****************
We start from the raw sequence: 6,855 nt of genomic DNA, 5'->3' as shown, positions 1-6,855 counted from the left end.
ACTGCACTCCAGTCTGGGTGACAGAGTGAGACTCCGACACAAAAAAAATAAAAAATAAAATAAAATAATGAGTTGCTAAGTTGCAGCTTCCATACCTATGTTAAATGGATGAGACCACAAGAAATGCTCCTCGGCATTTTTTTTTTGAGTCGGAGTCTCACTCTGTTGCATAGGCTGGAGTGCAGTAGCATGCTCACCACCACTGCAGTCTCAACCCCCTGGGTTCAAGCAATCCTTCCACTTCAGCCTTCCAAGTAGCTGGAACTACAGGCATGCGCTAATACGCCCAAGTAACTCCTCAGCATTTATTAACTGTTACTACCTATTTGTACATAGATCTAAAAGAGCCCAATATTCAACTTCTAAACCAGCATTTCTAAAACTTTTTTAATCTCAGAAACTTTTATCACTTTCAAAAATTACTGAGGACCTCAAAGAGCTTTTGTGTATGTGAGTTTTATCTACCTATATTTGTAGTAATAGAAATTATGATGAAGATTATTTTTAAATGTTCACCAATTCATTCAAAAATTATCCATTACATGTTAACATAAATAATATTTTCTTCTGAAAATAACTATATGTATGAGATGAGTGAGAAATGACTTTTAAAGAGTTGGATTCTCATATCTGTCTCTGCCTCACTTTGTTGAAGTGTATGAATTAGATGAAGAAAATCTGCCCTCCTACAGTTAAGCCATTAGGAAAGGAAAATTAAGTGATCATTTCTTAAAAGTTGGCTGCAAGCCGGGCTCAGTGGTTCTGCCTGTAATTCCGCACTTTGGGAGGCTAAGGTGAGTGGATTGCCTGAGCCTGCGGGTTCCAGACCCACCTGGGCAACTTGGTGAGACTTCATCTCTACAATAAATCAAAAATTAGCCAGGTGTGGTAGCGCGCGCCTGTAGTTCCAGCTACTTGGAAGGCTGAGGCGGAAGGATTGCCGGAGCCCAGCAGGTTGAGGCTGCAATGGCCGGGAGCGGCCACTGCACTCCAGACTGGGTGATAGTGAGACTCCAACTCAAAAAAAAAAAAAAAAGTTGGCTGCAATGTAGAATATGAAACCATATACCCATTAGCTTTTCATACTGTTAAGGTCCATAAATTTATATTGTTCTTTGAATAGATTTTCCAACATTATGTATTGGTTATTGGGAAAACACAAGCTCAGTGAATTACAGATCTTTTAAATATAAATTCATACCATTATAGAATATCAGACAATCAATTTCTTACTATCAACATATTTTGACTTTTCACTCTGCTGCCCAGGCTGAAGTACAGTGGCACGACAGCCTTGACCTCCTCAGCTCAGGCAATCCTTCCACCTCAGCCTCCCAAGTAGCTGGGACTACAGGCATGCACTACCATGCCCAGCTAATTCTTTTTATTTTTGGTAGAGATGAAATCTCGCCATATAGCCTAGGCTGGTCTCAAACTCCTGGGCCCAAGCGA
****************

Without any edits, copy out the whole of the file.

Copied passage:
We start from the raw sequence: 6,855 nt of genomic DNA, 5'->3' as shown, positions 1-6,855 counted from the left end.
ACTGCACTCCAGTCTGGGTGACAGAGTGAGACTCCGACACAAAAAAAATAAAAAATAAAATAAAATAATGAGTTGCTAAGTTGCAGCTTCCATACCTATGTTAAATGGATGAGACCACAAGAAATGCTCCTCGGCATTTTTTTTTTGAGTCGGAGTCTCACTCTGTTGCATAGGCTGGAGTGCAGTAGCATGCTCACCACCACTGCAGTCTCAACCCCCTGGGTTCAAGCAATCCTTCCACTTCAGCCTTCCAAGTAGCTGGAACTACAGGCATGCGCTAATACGCCCAAGTAACTCCTCAGCATTTATTAACTGTTACTACCTATTTGTACATAGATCTAAAAGAGCCCAATATTCAACTTCTAAACCAGCATTTCTAAAACTTTTTTAATCTCAGAAACTTTTATCACTTTCAAAAATTACTGAGGACCTCAAAGAGCTTTTGTGTATGTGAGTTTTATCTACCTATATTTGTAGTAATAGAAATTATGATGAAGATTATTTTTAAATGTTCACCAATTCATTCAAAAATTATCCATTACATGTTAACATAAATAATATTTTCTTCTGAAAATAACTATATGTATGAGATGAGTGAGAAATGACTTTTAAAGAGTTGGATTCTCATATCTGTCTCTGCCTCACTTTGTTGAAGTGTATGAATTAGATGAAGAAAATCTGCCCTCCTACAGTTAAGCCATTAGGAAAGGAAAATTAAGTGATCATTTCTTAAAAGTTGGCTGCAAGCCGGGCTCAGTGGTTCTGCCTGTAATTCCGCACTTTGGGAGGCTAAGGTGAGTGGATTGCCTGAGCCTGCGGGTTCCAGACCCACCTGGGCAACTTGGTGAGACTTCATCTCTACAATAAATCAAAAATTAGCCAGGTGTGGTAGCGCGCGCCTGTAGTTCCAGCTACTTGGAAGGCTGAGGCGGAAGGATTGCCGGAGCCCAGCAGGTTGAGGCTGCAATGGCCGGGAGCGGCCACTGCACTCCAGACTGGGTGATAGTGAGACTCCAACTCAAAAAAAAAAAAAAAAGTTGGCTGCAATGTAGAATATGAAACCATATACCCATTAGCTTTTCATACTGTTAAGGTCCATAAATTTATATTGTTCTTTGAATAGATTTTCCAACATTATGTATTGGTTATTGGGAAAACACAAGCTCAGTGAATTACAGATCTTTTAAATATAAATTCATACCATTATAGAATATCAGACAATCAATTTCTTACTATCAACATATTTTGACTTTTCACTCTGCTGCCCAGGCTGAAGTACAGTGGCACGACAGCCTTGACCTCCTCAGCTCAGGCAATCCTTCCACCTCAGCCTCCCAAGTAGCTGGGACTACAGGCATGCACTACCATGCCCAGCTAATTCTTTTTATTTTTGGTAGAGATGAAATCTCGCCATATAGCCTAGGCTGGTCTCAAACTCCTGGGCCCAAGCGA